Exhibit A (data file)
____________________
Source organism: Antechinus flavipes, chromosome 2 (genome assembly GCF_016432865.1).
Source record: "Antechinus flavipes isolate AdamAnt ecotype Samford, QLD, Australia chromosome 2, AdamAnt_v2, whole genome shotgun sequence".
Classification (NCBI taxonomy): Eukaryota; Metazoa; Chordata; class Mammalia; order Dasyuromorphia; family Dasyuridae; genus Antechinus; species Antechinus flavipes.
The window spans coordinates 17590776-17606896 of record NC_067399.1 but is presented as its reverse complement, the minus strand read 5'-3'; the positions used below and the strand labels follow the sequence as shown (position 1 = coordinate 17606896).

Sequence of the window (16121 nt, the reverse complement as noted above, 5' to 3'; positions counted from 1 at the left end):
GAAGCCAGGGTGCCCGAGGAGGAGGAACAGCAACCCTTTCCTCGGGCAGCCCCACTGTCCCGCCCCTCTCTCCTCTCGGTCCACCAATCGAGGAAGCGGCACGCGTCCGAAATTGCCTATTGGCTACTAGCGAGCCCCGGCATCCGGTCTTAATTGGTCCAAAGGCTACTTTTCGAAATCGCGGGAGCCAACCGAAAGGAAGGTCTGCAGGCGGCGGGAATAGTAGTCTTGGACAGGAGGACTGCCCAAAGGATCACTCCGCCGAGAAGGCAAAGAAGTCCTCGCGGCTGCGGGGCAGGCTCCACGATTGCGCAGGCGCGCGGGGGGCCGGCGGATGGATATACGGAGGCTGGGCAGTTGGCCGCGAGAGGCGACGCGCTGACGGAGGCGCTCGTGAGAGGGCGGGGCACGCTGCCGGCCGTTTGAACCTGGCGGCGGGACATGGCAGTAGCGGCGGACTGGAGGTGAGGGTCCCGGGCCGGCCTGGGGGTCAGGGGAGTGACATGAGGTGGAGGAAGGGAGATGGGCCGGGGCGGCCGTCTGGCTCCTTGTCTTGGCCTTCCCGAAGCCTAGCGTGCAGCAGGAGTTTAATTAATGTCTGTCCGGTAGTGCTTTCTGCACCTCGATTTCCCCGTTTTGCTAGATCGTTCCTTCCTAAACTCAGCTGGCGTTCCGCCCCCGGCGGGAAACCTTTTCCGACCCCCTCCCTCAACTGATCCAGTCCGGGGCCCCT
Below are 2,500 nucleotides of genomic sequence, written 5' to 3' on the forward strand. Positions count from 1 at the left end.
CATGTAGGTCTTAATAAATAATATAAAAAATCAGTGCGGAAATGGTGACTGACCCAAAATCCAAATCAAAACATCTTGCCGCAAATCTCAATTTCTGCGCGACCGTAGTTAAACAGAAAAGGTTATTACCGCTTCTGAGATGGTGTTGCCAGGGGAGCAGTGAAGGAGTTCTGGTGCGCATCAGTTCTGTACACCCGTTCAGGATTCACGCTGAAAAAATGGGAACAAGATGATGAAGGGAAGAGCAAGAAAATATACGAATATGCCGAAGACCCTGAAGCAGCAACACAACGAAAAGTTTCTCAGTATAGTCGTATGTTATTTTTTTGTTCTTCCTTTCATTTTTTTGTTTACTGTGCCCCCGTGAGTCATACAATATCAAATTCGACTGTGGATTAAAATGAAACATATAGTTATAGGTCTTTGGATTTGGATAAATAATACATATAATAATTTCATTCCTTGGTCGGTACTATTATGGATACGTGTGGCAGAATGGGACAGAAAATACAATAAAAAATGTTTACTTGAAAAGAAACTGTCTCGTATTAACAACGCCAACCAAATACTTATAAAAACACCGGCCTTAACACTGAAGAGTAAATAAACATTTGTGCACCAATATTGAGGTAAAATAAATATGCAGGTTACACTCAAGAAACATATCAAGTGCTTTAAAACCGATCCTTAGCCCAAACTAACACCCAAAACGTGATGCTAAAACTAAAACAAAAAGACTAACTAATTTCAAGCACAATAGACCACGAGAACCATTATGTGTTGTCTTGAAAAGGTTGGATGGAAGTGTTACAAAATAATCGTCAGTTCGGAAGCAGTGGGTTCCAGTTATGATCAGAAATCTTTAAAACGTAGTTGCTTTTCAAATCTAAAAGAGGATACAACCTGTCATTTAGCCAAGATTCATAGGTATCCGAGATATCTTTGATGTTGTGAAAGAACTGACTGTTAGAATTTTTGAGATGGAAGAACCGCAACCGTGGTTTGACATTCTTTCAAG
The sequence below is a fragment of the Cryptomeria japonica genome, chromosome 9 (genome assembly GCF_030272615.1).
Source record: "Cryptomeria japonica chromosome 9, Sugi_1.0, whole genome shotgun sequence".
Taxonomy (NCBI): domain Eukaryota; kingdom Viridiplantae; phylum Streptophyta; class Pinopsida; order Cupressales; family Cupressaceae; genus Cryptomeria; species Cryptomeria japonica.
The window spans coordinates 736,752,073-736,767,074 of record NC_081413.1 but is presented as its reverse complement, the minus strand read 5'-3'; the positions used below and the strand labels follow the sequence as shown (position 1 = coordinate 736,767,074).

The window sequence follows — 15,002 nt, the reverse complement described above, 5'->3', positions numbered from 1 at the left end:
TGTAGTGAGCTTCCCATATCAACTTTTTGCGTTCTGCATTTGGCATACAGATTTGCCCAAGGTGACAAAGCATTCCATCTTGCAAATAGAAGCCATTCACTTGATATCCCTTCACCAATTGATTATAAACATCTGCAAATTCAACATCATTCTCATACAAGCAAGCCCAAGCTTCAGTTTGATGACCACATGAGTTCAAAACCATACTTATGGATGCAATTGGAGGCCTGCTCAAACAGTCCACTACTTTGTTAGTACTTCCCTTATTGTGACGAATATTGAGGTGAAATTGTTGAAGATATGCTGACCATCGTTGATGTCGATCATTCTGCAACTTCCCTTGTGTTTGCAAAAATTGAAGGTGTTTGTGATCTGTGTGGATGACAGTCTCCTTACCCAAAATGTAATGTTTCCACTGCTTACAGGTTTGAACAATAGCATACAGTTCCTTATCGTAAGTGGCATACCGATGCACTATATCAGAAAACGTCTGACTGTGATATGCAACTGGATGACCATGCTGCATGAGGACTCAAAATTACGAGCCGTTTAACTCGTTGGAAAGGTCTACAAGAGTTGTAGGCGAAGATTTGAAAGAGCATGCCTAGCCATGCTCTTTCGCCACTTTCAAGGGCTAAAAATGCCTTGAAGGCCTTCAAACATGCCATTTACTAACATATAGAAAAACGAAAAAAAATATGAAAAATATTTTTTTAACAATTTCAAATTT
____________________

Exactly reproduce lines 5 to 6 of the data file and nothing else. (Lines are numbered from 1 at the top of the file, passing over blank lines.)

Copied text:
Sequence of the window (16121 nt, the reverse complement as noted above, 5' to 3'; positions counted from 1 at the left end):
GAAGCCAGGGTGCCCGAGGAGGAGGAACAGCAACCCTTTCCTCGGGCAGCCCCACTGTCCCGCCCCTCTCTCCTCTCGGTCCACCAATCGAGGAAGCGGCACGCGTCCGAAATTGCCTATTGGCTACTAGCGAGCCCCGGCATCCGGTCTTAATTGGTCCAAAGGCTACTTTTCGAAATCGCGGGAGCCAACCGAAAGGAAGGTCTGCAGGCGGCGGGAATAGTAGTCTTGGACAGGAGGACTGCCCAAAGGATCACTCCGCCGAGAAGGCAAAGAAGTCCTCGCGGCTGCGGGGCAGGCTCCACGATTGCGCAGGCGCGCGGGGGGCCGGCGGATGGATATACGGAGGCTGGGCAGTTGGCCGCGAGAGGCGACGCGCTGACGGAGGCGCTCGTGAGAGGGCGGGGCACGCTGCCGGCCGTTTGAACCTGGCGGCGGGACATGGCAGTAGCGGCGGACTGGAGGTGAGGGTCCCGGGCCGGCCTGGGGGTCAGGGGAGTGACATGAGGTGGAGGAAGGGAGATGGGCCGGGGCGGCCGTCTGGCTCCTTGTCTTGGCCTTCCCGAAGCCTAGCGTGCAGCAGGAGTTTAATTAATGTCTGTCCGGTAGTGCTTTCTGCACCTCGATTTCCCCGTTTTGCTAGATCGTTCCTTCCTAAACTCAGCTGGCGTTCCGCCCCCGGCGGGAAACCTTTTCCGACCCCCTCCCTCAACTGATCCAGTCCGGGGCCCCT